It was the police told me. They wanted to know if we’d seen him because he was down here the afternoon before she was murdered, it seems. I don’t know how they think we should of seen him, I’m sure, and I told them I said, we don’t watch everyone coming in and out and I doubt if we should have recognized him if we had of done. He was down here some years ago but we never took much notice. So they turned round and said it was a pity we couldn’t tell them more. So I turned round and told them, I said it’s a pity they couldn’t find out for themselves who’d done it without bothering us, I said.”
Listening to this high-speed rattle by Mrs. Polling, it was difficult to tell whether it was natural ability or whether it concealed something. Mrs. Polling seemed to be no more than a good-natured creature who talked too much but she might be cleverer and perhaps less good-natured than she appeared. As for Mr. Polling, his melancholy supineness could conceal emotions, fears, anxieties, guilt, indeed almost anything but secret gaity. They made a strange couple.
“You don’t know the son by sight, then?” pressed Carolus.
“Well, it’s some years ago and I might not of done. But there’s one thing I didn’t tell them after their talking to me like that. She’s got a sister-in-law. I know because I’ve seen her. Some years ago now, not long after Mrs. Purvice’s husband Passed On, this lady came down to see her from Poplar where she lived. It was about the Will. Old Purvice didn’t leave much; he’d been an invalid for years, no one ever caught more than a glimpse of him up at the bedroom window, as far as I know, except Dr. Ratlock who used to call. But what he did leave ought to have gone, or some of it did, to this sister of his and she came down here after it and stayed in rooms in Canon Street because she said she wouldn’t stay in the house with Emily Purvice or she might be poisoned same as her brother had been. She was a party who liked a drop and when she’d had one or two would talk more than she ought to have done. Not that Mrs. Purvice seemed to mind. She just took no notice of anything anybody said, being too busy with things no one else knew anything about.”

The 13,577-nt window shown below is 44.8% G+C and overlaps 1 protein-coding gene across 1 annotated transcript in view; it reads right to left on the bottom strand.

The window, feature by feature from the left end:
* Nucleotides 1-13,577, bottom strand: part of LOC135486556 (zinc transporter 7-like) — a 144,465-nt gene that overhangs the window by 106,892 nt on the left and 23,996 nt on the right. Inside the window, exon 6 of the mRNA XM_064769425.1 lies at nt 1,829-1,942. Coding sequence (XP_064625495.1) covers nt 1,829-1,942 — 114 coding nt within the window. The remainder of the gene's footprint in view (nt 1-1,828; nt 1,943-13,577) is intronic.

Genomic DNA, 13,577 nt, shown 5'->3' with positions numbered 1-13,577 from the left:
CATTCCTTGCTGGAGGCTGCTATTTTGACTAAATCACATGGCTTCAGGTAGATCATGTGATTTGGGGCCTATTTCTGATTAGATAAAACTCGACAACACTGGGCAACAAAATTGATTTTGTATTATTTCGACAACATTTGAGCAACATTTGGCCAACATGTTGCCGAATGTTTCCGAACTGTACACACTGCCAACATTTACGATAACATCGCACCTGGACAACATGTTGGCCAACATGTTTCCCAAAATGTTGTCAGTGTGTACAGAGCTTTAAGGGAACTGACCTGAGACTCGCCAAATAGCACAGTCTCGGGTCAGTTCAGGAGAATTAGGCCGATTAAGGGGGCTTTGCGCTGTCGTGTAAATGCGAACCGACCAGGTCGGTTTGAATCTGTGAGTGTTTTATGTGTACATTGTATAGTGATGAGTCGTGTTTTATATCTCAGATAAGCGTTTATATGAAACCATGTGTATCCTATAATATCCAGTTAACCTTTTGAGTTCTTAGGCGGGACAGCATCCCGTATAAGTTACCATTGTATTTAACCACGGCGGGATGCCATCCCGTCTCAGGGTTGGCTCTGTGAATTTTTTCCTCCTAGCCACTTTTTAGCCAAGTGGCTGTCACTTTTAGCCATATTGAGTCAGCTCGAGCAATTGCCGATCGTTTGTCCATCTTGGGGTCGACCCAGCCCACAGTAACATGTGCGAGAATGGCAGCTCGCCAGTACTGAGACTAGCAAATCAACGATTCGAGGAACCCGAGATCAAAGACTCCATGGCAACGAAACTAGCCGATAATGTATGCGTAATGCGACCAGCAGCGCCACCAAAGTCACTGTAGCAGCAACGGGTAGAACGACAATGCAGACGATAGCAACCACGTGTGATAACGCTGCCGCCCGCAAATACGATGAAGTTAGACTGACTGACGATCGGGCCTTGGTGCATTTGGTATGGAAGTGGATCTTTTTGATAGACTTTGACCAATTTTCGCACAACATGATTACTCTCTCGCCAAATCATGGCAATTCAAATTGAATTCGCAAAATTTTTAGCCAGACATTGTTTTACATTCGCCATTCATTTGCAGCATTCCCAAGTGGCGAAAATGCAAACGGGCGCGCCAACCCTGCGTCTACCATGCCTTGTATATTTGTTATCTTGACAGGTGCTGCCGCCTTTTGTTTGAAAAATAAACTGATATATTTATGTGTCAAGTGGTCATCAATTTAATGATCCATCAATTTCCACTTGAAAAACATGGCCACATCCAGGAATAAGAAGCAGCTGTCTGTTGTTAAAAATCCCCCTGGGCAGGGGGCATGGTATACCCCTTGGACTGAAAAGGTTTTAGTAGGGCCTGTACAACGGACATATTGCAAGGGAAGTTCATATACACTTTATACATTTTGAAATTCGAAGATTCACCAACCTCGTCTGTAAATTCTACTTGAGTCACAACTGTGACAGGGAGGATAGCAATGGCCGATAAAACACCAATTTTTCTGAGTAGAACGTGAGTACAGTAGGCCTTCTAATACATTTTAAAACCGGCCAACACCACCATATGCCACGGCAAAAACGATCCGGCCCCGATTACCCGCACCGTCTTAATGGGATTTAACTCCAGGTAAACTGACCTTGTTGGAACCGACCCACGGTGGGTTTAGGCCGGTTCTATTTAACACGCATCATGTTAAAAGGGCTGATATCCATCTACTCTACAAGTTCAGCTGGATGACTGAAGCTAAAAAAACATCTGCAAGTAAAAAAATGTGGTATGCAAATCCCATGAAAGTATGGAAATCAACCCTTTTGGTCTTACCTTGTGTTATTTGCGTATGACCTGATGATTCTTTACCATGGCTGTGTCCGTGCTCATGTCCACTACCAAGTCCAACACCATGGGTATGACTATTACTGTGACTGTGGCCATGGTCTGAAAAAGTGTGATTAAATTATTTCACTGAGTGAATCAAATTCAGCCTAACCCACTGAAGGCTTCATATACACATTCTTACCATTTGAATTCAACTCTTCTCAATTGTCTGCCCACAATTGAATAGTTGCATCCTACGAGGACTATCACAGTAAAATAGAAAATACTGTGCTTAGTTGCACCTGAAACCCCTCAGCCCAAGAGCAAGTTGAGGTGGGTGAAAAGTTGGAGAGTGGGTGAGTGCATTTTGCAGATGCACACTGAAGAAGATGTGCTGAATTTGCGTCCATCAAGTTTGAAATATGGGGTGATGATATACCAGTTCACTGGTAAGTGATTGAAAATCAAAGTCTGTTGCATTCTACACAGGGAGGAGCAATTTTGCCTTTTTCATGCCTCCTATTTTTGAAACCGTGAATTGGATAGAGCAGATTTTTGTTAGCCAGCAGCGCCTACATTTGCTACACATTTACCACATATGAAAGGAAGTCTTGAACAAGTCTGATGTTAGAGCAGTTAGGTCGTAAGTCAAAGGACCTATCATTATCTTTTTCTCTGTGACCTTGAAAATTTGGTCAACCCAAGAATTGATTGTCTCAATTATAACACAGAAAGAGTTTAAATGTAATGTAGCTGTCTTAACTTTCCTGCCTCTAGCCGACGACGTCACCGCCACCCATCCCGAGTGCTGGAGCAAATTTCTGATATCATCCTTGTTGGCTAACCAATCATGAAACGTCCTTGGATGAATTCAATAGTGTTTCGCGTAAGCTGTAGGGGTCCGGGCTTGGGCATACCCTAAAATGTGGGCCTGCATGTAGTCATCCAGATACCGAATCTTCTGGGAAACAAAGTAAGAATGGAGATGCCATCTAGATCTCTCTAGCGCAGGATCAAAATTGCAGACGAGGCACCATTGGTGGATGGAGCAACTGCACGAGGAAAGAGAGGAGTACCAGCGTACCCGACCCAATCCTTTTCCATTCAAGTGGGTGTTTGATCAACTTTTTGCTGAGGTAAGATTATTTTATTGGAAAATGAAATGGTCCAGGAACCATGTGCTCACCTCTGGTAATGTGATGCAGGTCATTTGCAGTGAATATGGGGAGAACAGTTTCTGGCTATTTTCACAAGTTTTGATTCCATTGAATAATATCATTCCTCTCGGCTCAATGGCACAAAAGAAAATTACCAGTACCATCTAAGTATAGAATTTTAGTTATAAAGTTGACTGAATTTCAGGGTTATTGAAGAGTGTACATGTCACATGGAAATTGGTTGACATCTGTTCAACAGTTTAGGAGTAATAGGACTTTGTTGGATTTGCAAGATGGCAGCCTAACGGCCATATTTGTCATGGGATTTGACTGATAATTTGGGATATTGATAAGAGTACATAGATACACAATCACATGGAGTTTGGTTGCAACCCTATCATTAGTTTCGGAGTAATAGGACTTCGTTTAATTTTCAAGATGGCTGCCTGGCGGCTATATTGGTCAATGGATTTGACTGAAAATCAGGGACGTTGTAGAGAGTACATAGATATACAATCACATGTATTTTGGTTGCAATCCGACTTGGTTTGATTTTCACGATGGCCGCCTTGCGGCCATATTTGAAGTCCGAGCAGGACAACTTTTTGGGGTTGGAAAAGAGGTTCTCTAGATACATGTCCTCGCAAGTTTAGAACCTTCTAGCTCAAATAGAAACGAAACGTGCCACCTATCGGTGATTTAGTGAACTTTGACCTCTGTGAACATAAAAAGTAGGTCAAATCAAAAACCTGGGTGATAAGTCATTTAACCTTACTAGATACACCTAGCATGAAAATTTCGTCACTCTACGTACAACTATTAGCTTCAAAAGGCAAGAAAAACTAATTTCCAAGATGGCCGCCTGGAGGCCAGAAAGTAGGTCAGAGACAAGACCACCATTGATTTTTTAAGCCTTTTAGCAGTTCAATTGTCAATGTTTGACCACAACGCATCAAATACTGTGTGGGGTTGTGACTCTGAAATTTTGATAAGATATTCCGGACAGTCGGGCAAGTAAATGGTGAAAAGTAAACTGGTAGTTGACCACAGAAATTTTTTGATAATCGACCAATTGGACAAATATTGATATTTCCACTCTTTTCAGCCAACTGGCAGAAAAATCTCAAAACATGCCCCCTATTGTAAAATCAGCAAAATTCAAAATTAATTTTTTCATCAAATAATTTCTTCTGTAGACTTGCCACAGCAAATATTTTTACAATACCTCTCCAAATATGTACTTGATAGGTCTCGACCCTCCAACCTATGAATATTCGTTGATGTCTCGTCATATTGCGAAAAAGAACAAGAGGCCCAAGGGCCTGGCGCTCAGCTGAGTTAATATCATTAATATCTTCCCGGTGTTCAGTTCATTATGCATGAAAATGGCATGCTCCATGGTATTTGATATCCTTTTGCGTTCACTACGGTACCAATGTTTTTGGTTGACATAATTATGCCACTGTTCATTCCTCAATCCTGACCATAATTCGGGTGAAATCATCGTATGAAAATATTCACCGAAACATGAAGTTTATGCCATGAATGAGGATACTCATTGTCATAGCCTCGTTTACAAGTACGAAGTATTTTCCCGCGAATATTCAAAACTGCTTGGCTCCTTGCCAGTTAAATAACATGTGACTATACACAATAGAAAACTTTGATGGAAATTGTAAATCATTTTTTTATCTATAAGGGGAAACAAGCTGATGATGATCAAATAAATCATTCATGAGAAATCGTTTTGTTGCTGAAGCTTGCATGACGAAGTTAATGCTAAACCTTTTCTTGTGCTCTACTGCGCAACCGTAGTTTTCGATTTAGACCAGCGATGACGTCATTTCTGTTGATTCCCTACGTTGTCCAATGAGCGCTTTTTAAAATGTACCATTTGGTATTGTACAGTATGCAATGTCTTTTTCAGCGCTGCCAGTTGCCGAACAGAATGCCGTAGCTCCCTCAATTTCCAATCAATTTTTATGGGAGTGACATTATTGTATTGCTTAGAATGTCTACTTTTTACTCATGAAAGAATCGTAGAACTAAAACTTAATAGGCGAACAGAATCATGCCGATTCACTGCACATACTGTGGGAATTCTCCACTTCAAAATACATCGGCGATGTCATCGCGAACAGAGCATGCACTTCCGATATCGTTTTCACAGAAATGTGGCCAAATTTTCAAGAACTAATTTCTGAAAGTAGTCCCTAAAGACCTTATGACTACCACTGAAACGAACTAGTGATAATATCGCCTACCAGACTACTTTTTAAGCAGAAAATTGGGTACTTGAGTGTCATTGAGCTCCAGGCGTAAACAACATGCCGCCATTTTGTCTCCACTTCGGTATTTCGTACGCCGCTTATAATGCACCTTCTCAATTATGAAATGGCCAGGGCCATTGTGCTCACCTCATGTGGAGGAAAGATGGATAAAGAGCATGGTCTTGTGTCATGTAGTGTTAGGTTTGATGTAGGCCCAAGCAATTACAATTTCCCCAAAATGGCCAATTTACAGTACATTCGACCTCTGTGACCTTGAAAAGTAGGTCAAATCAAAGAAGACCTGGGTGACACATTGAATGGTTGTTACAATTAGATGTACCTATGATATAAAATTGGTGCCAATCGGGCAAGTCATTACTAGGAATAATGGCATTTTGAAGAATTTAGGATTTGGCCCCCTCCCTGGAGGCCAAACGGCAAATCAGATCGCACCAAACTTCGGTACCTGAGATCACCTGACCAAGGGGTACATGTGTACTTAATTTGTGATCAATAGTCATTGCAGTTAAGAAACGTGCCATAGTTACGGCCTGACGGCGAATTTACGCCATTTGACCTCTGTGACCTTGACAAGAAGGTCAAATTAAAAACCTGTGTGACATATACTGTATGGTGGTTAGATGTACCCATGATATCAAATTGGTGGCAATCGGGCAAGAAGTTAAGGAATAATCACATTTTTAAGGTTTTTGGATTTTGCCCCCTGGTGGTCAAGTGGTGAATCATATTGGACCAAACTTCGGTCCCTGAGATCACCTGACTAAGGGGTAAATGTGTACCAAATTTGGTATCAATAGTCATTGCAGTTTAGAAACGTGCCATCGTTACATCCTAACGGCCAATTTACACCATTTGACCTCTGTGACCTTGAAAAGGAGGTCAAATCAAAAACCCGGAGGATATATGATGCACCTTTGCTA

Rupert Priggley seemed distantly intrigued by Mrs. Polling’s delivery and watched and listened with a sort of fatigued fascination.
“You don’t know this sister-in-law’s address, I suppose?” asked Carolus.
“Well, I do, as it happens. She slipped in here one day without Mrs. Purvice knowing anything about it and was ever so talkative. You could see she’d had a few. She said if anything was to happen to Mrs. Purvice she’d like to know. I’ve been thinking of dropping her a card I suppose she’ll have seen it all in the papers. I think she hoped there might be something for her in the Will, being the late Mr. Purvice’s sister and that, but I shouldn’t think she’d got much of a chance, not if Mrs. Purvice could help it, though what she’ll have done with her money goodness knows because she won’t want her son to get hold of any, I shouldn’t think, not from all accounts at least. So when this sister-in-law came to see me, she turned round and said, ‘If anything should happen to the stingy old cow,’ she said, and she wrote it all out on a piece of paper. If you wait a minute I’ll see if I can find it. You serve these,” she added to her husband, for two large women had entered, carrying baskets.
“Yes?” whispered Mr. Polling.
“Some nice Spring onions if you’ve got any. I suppose you’re kept busy now with the murders and that?” said one, brightly but ambiguously.
“Terrible thing,” said her friend. “Makes you wonder, doesn’t it?”
“I’ll have a bundle of those radishes. Yes, it must have been a business for you, happening next door and that.”
“Horrible,” said the other woman. “No, I shan’t take any radishes. They repeat on me so. Well, good day, Mr. Polling.”
“They can’t be real,” said Rupert Priggley when they had gone. “I just don’t believe it.”
Mrs. Polling returned with a used envelope in her hand.
“Here it is,” she said. “I found it in my work box. Mrs. Miller, 149 Railway Road, Poplar. That’s it. I’m surprised she hasn’t read about it and come down. Perhaps she will tomorrow.”
“Thank you very much,” said Carolus. “And there’s nothing else you can tell me about Mrs. Purvice?”